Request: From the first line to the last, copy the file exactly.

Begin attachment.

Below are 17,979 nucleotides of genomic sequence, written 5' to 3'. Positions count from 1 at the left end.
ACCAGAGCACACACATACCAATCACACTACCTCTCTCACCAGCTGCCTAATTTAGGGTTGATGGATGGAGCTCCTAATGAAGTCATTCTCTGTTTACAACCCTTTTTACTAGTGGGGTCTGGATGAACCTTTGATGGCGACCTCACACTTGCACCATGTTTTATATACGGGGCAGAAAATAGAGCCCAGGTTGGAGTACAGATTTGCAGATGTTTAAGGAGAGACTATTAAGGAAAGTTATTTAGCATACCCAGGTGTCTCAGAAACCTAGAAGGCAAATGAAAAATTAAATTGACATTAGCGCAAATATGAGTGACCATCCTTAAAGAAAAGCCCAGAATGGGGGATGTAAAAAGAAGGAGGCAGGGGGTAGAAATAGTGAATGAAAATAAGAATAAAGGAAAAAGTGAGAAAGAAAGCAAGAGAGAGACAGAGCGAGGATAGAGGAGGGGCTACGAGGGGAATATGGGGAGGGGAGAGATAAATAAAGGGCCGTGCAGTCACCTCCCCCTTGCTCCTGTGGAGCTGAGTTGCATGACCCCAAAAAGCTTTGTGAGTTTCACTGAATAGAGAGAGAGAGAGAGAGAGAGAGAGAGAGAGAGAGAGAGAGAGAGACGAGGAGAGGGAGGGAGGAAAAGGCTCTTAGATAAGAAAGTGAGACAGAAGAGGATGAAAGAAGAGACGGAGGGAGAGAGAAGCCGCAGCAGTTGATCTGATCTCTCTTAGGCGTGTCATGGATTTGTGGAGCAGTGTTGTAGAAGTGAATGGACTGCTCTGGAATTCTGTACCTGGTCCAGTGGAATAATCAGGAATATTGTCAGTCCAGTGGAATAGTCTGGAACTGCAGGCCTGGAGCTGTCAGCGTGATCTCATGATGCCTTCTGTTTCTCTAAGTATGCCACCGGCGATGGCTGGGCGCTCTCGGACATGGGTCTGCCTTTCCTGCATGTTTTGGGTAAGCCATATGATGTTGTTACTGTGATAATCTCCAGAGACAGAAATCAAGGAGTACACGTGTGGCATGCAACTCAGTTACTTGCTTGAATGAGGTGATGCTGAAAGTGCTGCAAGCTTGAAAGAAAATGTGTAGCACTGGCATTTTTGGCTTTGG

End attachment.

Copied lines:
Below are 17,979 nucleotides of genomic sequence, written 5' to 3'. Positions count from 1 at the left end.
ACCAGAGCACACACATACCAATCACACTACCTCTCTCACCAGCTGCCTAATTTAGGGTTGATGGATGGAGCTCCTAATGAAGTCATTCTCTGTTTACAACCCTTTTTACTAGTGGGGTCTGGATGAACCTTTGATGGCGACCTCACACTTGCACCATGTTTTATATACGGGGCAGAAAATAGAGCCCAGGTTGGAGTACAGATTTGCAGATGTTTAAGGAGAGACTATTAAGGAAAGTTATTTAGCATACCCAGGTGTCTCAGAAACCTAGAAGGCAAATGAAAAATTAAATTGACATTAGCGCAAATATGAGTGACCATCCTTAAAGAAAAGCCCAGAATGGGGGATGTAAAAAGAAGGAGGCAGGGGGTAGAAATAGTGAATGAAAATAAGAATAAAGGAAAAAGTGAGAAAGAAAGCAAGAGAGAGACAGAGCGAGGATAGAGGAGGGGCTACGAGGGGAATATGGGGAGGGGAGAGATAAATAAAGGGCCGTGCAGTCACCTCCCCCTTGCTCCTGTGGAGCTGAGTTGCATGACCCCAAAAAGCTTTGTGAGTTTCACTGAATAGAGAGAGAGAGAGAGAGAGAGAGAGAGAGAGAGAGAGAGAGAGAGACGAGGAGAGGGAGGGAGGAAAAGGCTCTTAGATAAGAAAGTGAGACAGAAGAGGATGAAAGAAGAGACGGAGGGAGAGAGAAGCCGCAGCAGTTGATCTGATCTCTCTTAGGCGTGTCATGGATTTGTGGAGCAGTGTTGTAGAAGTGAATGGACTGCTCTGGAATTCTGTACCTGGTCCAGTGGAATAATCAGGAATATTGTCAGTCCAGTGGAATAGTCTGGAACTGCAGGCCTGGAGCTGTCAGCGTGATCTCATGATGCCTTCTGTTTCTCTAAGTATGCCACCGGCGATGGCTGGGCGCTCTCGGACATGGGTCTGCCTTTCCTGCATGTTTTGGGTAAGCCATATGATGTTGTTACTGTGATAATCTCCAGAGACAGAAATCAAGGAGTACACGTGTGGCATGCAACTCAGTTACTTGCTTGAATGAGGTGATGCTGAAAGTGCTGCAAGCTTGAAAGAAAATGTGTAGCACTGGCATTTTTGGCTTTGG